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Children can Cook!

I was only about 8 years old when I took over the cookie-baking chore of two batches a week to feed four big brothers. If that sounds young to you, understand that Mom was never very far away and played a role in clean-up (measuring flour takes practice!) But, like all my brothers, I left home knowing how to cook for myself.

We knew our kids were on the right track with cooking when, one day when I was a bit tied up with a work project, my five-year-old asked if she could start lunch. When I came downstairs, she’d set the table, made peanut butter sandwiches for the three of us (wheat and jam for me, wheat and honey for her brother), poured the milk expertly, and had three apples on the cutting board. I said, “How wonderful you’ve done so much and thank you for keeping the apple-cutting for me!” She knew the rules and the process.

How do you get children started while ensuring their safety around mixers, stove burners, hot ovens and knives? Gradually! And with a few ironclad rules surrounding adult supervision. Some of my favorite preschool “recipes” include

  • Cracker Fish. Place several soda crackers and a bit of pepper and dill in a Ziploc bag. Put a toy hammer or a rolling pin in your child’s hand and ask him/her to crush the crackers. They usually go at it with gusto. Meanwhile, cut thawed or fresh fish filets into large fish stick size pieces. Dip these in milk. When the crackers are crushed, place a few pieces of fish inside the bag and have your child shake it until cracker pieces stick. Then place the fish in a greased, shallow oven dish. Repeat until all the fish are coated. Bake at 400 degrees until fish is flakey (time depends on fish thickness).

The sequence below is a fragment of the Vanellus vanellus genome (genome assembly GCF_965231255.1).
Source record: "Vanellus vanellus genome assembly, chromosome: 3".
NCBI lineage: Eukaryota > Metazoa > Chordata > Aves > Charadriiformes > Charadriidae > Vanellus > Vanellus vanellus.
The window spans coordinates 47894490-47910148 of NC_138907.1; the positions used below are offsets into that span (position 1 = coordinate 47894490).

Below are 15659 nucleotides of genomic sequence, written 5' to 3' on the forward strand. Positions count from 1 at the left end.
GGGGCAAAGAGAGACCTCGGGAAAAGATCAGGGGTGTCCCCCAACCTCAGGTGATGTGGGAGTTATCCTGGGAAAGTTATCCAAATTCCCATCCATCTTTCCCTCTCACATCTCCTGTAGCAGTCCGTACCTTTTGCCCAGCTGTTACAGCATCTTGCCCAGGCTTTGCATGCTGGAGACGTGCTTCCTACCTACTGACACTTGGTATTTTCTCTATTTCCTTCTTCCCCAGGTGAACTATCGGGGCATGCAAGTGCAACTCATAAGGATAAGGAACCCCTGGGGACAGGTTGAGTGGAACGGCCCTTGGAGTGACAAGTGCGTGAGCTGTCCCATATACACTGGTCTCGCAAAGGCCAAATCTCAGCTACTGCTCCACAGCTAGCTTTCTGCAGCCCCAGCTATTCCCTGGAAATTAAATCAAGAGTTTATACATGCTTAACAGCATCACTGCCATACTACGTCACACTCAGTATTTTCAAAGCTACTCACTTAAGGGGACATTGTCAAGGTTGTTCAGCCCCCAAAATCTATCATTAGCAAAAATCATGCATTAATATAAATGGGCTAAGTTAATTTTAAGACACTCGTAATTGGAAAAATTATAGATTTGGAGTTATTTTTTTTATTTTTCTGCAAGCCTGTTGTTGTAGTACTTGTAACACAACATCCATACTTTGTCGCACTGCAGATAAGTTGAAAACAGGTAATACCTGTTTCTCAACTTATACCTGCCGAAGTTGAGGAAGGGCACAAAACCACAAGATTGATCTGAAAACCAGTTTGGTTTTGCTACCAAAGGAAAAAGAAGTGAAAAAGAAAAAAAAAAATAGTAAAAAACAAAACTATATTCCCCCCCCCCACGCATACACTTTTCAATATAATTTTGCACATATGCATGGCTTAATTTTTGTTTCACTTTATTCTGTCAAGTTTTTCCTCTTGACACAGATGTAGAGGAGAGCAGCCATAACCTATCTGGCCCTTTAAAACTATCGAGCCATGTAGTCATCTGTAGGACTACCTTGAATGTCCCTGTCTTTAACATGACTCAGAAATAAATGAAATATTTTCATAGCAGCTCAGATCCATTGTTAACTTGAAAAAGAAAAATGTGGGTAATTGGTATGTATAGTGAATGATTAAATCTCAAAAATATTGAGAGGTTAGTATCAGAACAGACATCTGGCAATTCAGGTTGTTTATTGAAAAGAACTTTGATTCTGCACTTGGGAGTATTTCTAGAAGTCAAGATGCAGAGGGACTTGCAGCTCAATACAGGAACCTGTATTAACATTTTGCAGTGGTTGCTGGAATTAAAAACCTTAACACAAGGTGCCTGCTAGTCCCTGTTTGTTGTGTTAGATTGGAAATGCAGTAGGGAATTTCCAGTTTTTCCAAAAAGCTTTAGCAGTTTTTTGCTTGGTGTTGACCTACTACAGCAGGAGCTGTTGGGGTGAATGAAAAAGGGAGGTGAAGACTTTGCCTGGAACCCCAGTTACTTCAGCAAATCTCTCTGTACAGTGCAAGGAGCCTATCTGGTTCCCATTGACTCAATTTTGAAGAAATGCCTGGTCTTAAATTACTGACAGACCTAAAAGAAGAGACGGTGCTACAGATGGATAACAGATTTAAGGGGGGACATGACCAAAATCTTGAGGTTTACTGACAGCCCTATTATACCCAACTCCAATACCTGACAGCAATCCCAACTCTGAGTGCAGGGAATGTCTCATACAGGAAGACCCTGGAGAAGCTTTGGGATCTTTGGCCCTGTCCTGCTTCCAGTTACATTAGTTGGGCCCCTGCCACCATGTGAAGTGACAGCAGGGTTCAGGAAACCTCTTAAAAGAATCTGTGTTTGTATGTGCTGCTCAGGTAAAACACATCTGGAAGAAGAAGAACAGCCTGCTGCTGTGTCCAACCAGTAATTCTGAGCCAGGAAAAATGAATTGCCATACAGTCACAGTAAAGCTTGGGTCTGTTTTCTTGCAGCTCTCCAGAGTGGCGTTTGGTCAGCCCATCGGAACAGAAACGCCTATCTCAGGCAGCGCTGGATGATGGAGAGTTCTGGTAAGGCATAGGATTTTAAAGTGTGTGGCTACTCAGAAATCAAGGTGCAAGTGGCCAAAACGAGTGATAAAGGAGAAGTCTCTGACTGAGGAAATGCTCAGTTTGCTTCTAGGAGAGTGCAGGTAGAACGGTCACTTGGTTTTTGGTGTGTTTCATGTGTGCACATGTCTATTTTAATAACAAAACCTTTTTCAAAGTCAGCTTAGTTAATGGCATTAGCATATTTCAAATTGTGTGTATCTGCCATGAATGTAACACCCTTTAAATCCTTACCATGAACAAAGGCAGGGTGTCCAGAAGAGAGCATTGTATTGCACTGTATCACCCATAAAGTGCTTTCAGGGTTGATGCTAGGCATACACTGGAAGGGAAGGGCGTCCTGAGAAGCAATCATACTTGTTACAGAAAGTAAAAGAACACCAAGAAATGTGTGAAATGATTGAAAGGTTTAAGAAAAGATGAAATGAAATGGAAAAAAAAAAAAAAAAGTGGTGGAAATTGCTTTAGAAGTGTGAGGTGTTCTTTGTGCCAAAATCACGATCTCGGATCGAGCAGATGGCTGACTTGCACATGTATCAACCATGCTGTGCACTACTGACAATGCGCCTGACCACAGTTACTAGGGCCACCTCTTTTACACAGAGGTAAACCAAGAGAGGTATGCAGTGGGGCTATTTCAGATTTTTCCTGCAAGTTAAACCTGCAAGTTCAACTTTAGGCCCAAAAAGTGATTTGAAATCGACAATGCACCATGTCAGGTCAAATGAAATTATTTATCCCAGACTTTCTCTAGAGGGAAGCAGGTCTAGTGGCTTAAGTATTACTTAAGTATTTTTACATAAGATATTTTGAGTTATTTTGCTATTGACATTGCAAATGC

• Chocolate Chips Distributed. Use your favorite chocolate chip cookie recipe, preferably one with rolled oats for extra chewiness and goodness—but hold out the chocolate chips. As you drop the cookie dough by the spoonful onto the cookie sheets, have your children press 3-4 (or 6-8!) chips into each cookie. This not only involves your children in a simple part of the process but also ensures that all cookies are created equal.
  • Pizza. Our favorite pizza crust is easy, although best done in a mixer: 2 cups flour, 1 egg, 2 T olive oil, 1 package yeast dissolved in ¾ cup water, ½ tsp salt, pepper and fennel seed to taste. Let the dough rise for 30 minutes or so. Then assemble! Spread out small dough circles for each child, up to three per cookie sheet. Make a bigger pizza for adults to share. Let your children put on their own toppings, from the tomato sauce to meats to pineapple, olives, onion, mushroom, etc. (our kids rapidly increased their range of likes this way!) Bake at 400 degrees until cheese is lightly browned.

There! You’re on your way to having extra chefs in the house! Bon appétit!

By Jane Kise, Ed.D. – Educational Advisor and Consultant, 
Jane  writes an insightful post every Tuesday for Kidtelligent. Jane is an educational consultant, specializing in teambuilding, coaching, and school staff development. She is also the coauthor of more than 20 books. Jane’s website  is